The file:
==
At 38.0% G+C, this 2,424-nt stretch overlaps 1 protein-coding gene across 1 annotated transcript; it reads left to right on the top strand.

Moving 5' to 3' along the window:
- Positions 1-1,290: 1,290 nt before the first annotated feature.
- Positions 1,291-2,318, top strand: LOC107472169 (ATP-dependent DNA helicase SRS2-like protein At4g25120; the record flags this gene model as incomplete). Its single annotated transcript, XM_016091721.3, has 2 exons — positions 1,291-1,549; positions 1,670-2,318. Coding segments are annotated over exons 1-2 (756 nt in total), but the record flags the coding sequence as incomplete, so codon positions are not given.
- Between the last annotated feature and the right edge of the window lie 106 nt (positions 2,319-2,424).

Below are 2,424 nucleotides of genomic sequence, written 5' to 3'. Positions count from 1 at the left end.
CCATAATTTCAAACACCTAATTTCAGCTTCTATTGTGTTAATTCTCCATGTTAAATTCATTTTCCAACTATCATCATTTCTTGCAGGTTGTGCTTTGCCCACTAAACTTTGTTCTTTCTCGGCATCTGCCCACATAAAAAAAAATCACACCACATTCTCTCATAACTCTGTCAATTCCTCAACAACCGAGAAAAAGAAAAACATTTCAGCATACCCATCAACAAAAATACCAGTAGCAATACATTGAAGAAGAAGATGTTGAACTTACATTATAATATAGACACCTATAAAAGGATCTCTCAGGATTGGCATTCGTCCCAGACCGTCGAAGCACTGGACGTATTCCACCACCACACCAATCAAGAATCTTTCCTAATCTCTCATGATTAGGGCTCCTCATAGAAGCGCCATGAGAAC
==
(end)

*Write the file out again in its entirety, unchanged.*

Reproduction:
At 38.0% G+C, this 2,424-nt stretch overlaps 1 protein-coding gene across 1 annotated transcript; it reads left to right on the top strand.

Moving 5' to 3' along the window:
- Positions 1-1,290: 1,290 nt before the first annotated feature.
- Positions 1,291-2,318, top strand: LOC107472169 (ATP-dependent DNA helicase SRS2-like protein At4g25120; the record flags this gene model as incomplete). Its single annotated transcript, XM_016091721.3, has 2 exons — positions 1,291-1,549; positions 1,670-2,318. Coding segments are annotated over exons 1-2 (756 nt in total), but the record flags the coding sequence as incomplete, so codon positions are not given.
- Between the last annotated feature and the right edge of the window lie 106 nt (positions 2,319-2,424).

Below are 2,424 nucleotides of genomic sequence, written 5' to 3'. Positions count from 1 at the left end.
CCATAATTTCAAACACCTAATTTCAGCTTCTATTGTGTTAATTCTCCATGTTAAATTCATTTTCCAACTATCATCATTTCTTGCAGGTTGTGCTTTGCCCACTAAACTTTGTTCTTTCTCGGCATCTGCCCACATAAAAAAAAATCACACCACATTCTCTCATAACTCTGTCAATTCCTCAACAACCGAGAAAAAGAAAAACATTTCAGCATACCCATCAACAAAAATACCAGTAGCAATACATTGAAGAAGAAGATGTTGAACTTACATTATAATATAGACACCTATAAAAGGATCTCTCAGGATTGGCATTCGTCCCAGACCGTCGAAGCACTGGACGTATTCCACCACCACACCAATCAAGAATCTTTCCTAATCTCTCATGATTAGGGCTCCTCATAGAAGCGCCATGAGAAC